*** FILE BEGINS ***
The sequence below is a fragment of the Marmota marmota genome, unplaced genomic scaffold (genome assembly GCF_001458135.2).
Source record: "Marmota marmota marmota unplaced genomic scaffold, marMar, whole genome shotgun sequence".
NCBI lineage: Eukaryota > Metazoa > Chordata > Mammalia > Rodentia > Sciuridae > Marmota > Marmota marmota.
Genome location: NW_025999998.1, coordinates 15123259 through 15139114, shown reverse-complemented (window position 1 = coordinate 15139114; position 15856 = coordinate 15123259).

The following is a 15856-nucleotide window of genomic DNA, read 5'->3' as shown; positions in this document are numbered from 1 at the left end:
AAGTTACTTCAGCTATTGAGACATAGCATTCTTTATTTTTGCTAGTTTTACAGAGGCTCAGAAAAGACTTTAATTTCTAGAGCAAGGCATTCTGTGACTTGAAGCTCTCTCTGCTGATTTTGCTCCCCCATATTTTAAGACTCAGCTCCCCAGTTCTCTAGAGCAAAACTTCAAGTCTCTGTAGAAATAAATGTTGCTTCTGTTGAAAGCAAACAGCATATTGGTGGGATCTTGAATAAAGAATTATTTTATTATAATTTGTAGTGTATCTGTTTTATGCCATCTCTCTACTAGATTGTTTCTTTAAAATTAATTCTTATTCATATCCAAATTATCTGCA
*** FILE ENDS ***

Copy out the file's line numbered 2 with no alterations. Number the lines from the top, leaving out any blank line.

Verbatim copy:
Source record: "Marmota marmota marmota unplaced genomic scaffold, marMar, whole genome shotgun sequence".